In essence, one's entire life and career - what has 'worked' and 'not worked' to date - form strongly reinforcing (and atrophied) pathways that filter what information is let in, what is shut out and the rulesets that one can assume drive one's industry, family, company, politics, the economy, etc.

Mental models work great... until something changes... which seems to be happening more often nowadays! :)

I like this post very much. After my head-nodding agreement -- my immediate reaction to much in this post -- my next evaluational phase was to wonder about the routine systematization of cognitive processes which occurs here, at tdaxp (especially in charts!), and even at PC (though I think less often there...?) Concurrently, I added to this wonderment (or simply experienced during the wonderment a memory of) the frequently observed use of those vague terms, "intuition" or "fingertip feeling", to the systematization of the cognitive process. -- These things remind me of poets who will go to great lengths to explain their formalist processes to neophytes but to little avail: There are too many questions coming from those neophytes, and those neophytes just don't "get it." (Because art, particularly poetry, is very hard to nail down; but some formalist poets are loath to admit that not everything in poetry can be explained, some parts of their meticulous designs are quite subjective or hardly understood by them.)

But more to the point for this post: does the routine systematization of the cognitive process -- us viewing it so neatly dissected -- represent a cessation of that very same metacognition now being dissected? No; I think I've been "metacogniting" during the head-nodding. But may such routine systematization easily lead to one or more various cognitive distortions? Probably.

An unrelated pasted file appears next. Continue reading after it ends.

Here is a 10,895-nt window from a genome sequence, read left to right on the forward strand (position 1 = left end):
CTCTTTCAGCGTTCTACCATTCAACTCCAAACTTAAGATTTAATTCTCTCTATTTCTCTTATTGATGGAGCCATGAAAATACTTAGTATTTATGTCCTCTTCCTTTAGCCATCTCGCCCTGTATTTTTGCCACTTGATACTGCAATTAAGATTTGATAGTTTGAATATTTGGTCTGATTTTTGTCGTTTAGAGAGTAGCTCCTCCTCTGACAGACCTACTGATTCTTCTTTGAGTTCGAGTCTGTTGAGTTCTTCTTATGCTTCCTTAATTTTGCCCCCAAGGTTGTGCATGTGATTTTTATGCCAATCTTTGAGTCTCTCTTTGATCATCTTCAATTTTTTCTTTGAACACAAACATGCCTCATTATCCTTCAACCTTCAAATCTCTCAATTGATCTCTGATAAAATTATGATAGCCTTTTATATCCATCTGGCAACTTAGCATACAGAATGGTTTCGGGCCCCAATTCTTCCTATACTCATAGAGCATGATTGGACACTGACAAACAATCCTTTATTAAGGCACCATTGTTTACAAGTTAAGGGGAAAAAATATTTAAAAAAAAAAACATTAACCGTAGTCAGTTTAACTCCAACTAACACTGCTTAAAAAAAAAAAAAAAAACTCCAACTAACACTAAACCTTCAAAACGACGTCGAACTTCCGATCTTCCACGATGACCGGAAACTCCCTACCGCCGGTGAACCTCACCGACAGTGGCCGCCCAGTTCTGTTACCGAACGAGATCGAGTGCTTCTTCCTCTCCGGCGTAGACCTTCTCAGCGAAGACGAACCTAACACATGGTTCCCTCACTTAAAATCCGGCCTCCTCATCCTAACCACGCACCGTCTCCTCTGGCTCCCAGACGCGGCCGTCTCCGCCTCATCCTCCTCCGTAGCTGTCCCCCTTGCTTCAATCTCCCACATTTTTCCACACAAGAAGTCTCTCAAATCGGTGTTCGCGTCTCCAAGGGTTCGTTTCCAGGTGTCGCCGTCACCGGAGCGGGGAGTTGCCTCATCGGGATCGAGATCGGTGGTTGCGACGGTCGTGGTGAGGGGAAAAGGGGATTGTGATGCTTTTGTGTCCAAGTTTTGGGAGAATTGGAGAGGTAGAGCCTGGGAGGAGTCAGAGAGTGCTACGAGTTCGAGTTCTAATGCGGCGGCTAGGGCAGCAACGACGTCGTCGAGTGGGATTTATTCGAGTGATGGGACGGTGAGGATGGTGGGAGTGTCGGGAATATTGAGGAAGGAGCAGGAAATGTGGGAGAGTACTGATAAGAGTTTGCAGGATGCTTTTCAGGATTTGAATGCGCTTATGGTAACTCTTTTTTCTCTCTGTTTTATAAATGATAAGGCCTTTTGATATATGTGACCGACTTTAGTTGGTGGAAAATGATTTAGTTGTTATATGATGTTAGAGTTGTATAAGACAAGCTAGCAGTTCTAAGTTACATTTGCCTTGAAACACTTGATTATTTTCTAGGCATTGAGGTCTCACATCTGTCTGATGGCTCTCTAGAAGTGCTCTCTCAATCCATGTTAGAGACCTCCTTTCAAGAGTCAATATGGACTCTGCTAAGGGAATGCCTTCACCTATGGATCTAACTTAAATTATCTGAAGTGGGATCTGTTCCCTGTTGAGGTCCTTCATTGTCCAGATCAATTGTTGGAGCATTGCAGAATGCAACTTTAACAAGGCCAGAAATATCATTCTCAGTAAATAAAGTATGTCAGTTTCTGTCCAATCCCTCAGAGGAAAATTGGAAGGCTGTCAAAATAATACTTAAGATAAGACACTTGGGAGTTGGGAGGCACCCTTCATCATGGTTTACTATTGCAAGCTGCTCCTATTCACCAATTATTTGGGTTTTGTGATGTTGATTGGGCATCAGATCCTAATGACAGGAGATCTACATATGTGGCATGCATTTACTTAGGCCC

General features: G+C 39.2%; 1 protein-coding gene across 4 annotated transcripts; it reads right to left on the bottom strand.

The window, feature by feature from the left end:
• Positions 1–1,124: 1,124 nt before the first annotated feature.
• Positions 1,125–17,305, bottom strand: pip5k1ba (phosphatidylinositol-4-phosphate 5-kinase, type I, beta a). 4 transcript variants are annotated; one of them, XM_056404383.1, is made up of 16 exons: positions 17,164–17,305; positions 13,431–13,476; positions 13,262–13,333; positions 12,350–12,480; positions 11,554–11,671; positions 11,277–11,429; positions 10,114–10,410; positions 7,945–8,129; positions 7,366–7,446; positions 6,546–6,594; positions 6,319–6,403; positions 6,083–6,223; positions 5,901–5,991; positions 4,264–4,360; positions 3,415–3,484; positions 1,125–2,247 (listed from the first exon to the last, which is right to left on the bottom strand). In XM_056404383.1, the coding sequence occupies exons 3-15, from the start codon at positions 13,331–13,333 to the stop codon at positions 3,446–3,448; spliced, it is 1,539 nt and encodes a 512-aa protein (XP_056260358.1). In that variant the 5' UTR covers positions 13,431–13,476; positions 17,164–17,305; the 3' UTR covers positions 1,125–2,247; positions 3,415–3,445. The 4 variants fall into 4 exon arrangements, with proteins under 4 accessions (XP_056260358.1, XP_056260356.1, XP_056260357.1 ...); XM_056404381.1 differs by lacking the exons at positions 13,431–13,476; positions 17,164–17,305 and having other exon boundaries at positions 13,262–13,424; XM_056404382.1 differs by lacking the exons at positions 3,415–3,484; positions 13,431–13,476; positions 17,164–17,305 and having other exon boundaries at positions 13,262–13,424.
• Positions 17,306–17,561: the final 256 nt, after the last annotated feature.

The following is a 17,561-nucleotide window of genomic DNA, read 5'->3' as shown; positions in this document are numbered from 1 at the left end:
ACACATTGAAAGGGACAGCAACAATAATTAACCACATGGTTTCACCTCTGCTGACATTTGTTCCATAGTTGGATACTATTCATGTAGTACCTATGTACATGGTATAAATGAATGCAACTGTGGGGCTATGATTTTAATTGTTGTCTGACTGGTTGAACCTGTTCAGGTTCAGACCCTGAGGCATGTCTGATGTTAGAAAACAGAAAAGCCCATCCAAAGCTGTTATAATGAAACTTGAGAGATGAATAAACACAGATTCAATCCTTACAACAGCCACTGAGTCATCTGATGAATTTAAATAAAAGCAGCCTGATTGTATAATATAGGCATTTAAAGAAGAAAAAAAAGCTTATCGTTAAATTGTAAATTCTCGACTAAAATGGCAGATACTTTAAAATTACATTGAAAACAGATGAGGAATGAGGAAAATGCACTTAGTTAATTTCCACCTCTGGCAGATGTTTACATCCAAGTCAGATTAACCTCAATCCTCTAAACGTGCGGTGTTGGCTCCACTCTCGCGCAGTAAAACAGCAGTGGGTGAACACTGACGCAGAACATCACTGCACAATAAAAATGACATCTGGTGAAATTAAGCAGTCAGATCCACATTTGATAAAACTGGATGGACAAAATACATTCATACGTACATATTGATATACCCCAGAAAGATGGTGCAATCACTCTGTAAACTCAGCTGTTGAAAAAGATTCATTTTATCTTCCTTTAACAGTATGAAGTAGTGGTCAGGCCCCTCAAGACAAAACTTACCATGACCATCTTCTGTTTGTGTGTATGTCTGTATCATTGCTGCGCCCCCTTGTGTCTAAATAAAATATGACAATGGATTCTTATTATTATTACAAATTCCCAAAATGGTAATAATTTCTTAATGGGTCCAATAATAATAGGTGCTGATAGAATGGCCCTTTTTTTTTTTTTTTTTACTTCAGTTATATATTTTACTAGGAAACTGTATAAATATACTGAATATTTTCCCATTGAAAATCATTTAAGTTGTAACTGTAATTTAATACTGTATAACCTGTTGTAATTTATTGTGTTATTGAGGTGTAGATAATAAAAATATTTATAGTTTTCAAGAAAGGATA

Particularly, I'm wondering how the use of vague concepts like "intuition" and "fingertip feeling" may lead to magical thinking. They are a little too, oh, deus ex machina. They may represent actual processes we do not clearly understand; but by placing them so prominently within an analytical outline, in support of that outline, we may be shooting ourselves in the foot.
One of the interesting concepts I ran across trying to find a good and adapative management style to a quickly changing environment was that of the Adhocracy. At that time I was trying to address systemic problems in the Agency I worked for and suggest alternative means to accomplish objectives. In an era when 'snap' problems would arise, the need to bring together a small group of experts or knowledgeable people to examine and address a problem was and is critical. While this idea could not be seriously examined in a stultified bureaucratic environment, I think it does have many places in the existing economic environment.

It does require a revamping of management and distribution and disaggregation of responsibility, and a positive feedback loop into the system itself, both on working group effectiveness and overall system effectiveness. So it tend to work better in losser management environments that are goal oriented and considers skills only on an aggregate of effectiveness balanced against depth of problem.

One can actually order their cognition along these lines, but without a good awareness of the component parts and internal analysis of what works against what doesn't, one may find their decision skills moving out of step to their perceived and actual skill capabilities. This must also include intuition and tacit knowledge use, both of which are highly overlooked from the individual on up to senior management. Also, it is difficult for individuals to accept that they are not particularly effective at something they enjoy, and even harder to restructure the underlying pleasure system to reflect abilities.

But that is only important if it hinders other areas of life, if it does not, then the enjoying is in the doing, not the end result. If that becomes a part of an overall organization and enjoyment is maximized over results, then the entire system begins to become inefficient. For an organization that only means turning into a non-organization (as opposed to simply disorganized).

Now I have known many people with pleasure seeking disorganized thinking... how they survive is another matter.